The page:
New rules requiring greater scrutiny of applicants from five countries have landed Japanese-language schools with that little bit more paperwork.
In February, the Immigration Bureau announced tightened rules starting in July for Japanese-language schools admitting students from Vietnam, China, Nepal, Sri Lanka and Myanmar. The rules, which apply to schools that in 2015 had more than 10 students from the five countries expelled or drop out for any reason, require that new applicants from those countries submit additional proof of their financial means as part of their applications. About half of the nation’s 549 Japanese-language schools must now follow the stricter prerequisites.
Until this year, language school applicants had to submit only a bank statement showing they had access to sufficient funds to study in Japan. Under the new rule, students from the five countries must provide additional information about account deposits and withdrawals.
Why the government picked 10 students as the cut-off is unclear. The figure doesn’t take into account the size of the language school; neither did the Ministry of Justice publicize its reasoning. Questioned by a Nishi Nippon Shimbun reporter, an Immigration Bureau spokesperson admitted no single reason accounted for the figure of 10, but said the rounded figure would put more than half of such schools in the bureau’s crosshairs.
Critics of the plan also say the reasons for singling out these five countries have not been clearly explained. However, in February the Nishi Nippon Shimbun quoted a Justice Ministry official as saying, “There are a lot of international students from these five countries, and the number of these students who are illegally staying in Japan is increasing.”
A look at foreign student statistics confirms the Justice Ministry’s first claim: The five countries are the source for most language school students in Japan. Four out of the five have also seen a recent explosion in the number of students coming here to learn Japanese.
First-placed Vietnam showed a 35 percent rise between fiscal 2015 and 2016 to reach 25,228 students. Second-placed China saw a 21 percent increase to 23,221 students, fourth-placed Sri Lanka had an 86 percent surge to 2,071, and seventh-placed Myanmar posted a 60 percent gain, accounting for 1,772 students. Taiwan and South Korea, in fifth and sixth place, didn’t receive extra scrutiny as numbers from those countries have remained relatively stable.
Third-placed Nepal is the only one of the five countries to see a decline in the number of language school learners entering Japan last year. Nepalese already faced tightened restrictions on student visas. The government reduced the number of visas issued to Nepalese students in response to increasing numbers of learners working more than the 28-hours-per-week government limit. From 2015 to 2016 the number of Nepalese students studying at language schools declined 20 percent, falling to 6,015.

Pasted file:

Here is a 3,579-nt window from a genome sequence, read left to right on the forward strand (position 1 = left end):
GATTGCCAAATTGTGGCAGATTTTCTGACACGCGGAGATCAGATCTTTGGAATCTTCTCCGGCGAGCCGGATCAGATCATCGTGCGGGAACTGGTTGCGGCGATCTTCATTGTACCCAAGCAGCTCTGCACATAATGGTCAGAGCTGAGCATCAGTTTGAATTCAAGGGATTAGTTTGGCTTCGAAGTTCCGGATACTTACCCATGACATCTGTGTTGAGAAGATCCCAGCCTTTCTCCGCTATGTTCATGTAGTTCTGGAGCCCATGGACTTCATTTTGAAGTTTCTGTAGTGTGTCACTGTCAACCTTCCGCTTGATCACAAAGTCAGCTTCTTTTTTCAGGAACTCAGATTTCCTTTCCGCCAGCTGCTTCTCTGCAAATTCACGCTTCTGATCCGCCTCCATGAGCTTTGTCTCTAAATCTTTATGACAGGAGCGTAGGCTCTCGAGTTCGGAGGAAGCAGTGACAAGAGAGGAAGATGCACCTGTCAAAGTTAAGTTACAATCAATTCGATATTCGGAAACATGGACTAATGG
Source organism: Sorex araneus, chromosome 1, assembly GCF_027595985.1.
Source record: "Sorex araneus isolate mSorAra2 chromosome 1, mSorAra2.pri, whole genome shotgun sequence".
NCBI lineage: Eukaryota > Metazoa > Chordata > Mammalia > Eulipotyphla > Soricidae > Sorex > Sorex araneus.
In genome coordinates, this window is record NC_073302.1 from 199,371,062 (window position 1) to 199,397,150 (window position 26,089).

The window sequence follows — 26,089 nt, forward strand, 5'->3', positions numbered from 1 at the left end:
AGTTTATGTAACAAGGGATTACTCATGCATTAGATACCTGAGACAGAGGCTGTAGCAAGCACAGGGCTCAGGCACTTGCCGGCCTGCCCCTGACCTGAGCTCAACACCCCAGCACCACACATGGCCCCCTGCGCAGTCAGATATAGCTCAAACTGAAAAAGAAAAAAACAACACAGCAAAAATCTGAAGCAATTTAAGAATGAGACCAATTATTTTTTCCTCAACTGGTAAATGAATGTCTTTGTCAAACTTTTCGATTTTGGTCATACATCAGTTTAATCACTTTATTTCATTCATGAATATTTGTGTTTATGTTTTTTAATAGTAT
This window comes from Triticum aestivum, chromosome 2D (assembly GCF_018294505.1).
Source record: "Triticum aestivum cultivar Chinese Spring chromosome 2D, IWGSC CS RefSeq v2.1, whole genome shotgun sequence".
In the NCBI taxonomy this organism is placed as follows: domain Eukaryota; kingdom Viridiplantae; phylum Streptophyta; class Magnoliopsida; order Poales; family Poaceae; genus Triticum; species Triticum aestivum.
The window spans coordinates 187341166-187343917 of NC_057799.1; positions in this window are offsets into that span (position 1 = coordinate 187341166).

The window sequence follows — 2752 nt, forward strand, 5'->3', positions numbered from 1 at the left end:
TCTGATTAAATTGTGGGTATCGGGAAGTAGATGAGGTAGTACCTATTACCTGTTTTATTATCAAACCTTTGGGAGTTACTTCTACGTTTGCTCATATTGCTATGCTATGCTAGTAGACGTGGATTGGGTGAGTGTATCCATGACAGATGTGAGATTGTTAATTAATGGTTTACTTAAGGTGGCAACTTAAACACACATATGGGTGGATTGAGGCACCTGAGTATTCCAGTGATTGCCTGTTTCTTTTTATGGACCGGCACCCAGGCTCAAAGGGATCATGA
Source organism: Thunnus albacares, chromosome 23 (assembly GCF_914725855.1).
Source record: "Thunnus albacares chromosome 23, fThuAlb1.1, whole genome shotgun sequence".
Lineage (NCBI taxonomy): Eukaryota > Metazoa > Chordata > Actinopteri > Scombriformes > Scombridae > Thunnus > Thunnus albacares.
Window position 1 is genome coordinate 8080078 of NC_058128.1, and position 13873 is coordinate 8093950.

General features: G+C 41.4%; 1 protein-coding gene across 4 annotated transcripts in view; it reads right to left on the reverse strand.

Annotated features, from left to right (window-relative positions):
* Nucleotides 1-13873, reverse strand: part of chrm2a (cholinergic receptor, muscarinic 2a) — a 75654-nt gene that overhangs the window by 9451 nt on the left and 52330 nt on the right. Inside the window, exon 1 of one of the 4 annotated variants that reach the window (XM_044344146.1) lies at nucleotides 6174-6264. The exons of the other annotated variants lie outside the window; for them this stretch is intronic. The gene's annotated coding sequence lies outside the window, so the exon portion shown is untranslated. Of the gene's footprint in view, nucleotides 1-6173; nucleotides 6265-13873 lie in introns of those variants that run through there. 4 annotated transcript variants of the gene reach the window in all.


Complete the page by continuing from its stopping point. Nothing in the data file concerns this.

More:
The Okinawa Times reported in March that only 33 percent of Nepalese who received Certificates of Eligibility from the Ministry of Justice ended up being issued visas by the Immigration Bureau’s Okinawa branch to study at Japanese-language schools in the prefecture. This acceptance rate marks a dramatic drop from 2011’s figure of 93 percent and comes as a shock to schools in the prefecture, where 80 percent of foreign language students come from Nepal.
A spokesperson for one Okinawa-based school says that they haven’t seen a decline in Nepalese applicants this year but have noticed a rise in email inquiries from Sri Lanka. Three other Japanese-language schools and the Association for the Promotion of Japanese Language Education failed to reply to emailed requests for comment.
Schools teaching Japanese had recently been enjoying a boom in student numbers after struggling to survive a crash in applicants following 2011’s Great East Japan Earthquake and subsequent nuclear disaster. In fiscal 2015 a total of 265,254 foreign students came to Japan, an increase of 27.1 percent from 2014. Of those, 83,116 enrolled in Japanese-language schools, a 45.3 percent increase from the previous year. The government has set a goal of attracting 300,000 foreign students in the hope they’ll make Japan more internationally competitive.
However, some schools abuse the system for profit, and certain companies exploit the students for cheap labor. Student visas risk becoming an unofficial unskilled-labor working visa.
The “students” end up losing out the most. The unaware and desperate get deceived into paying overseas agents to come to Japan with dreams of making money to send home. The same agents also sometimes receive kickbacks from unscrupulous language schools. The Japan Student Services Organization’s 2017-18 Student Guide to Japan warns about overseas agents making misleading claims such as promising part-time jobs paying ¥3,000 per hour when the average is actually ¥900.
Authorities have begun cracking down on schools operating as de facto labor exchanges. In January, Fukuoka police arrested the executive of a Japanese school who arranged for Vietnamese students to work “part-time” up to 72 hours a week. He received a two-year prison sentence, suspended for four years, and a ¥2 million fine.
In March, police in Miyazaki arrested a language school owner and three employees for forcing students to work for free in a nursing home that he owned.
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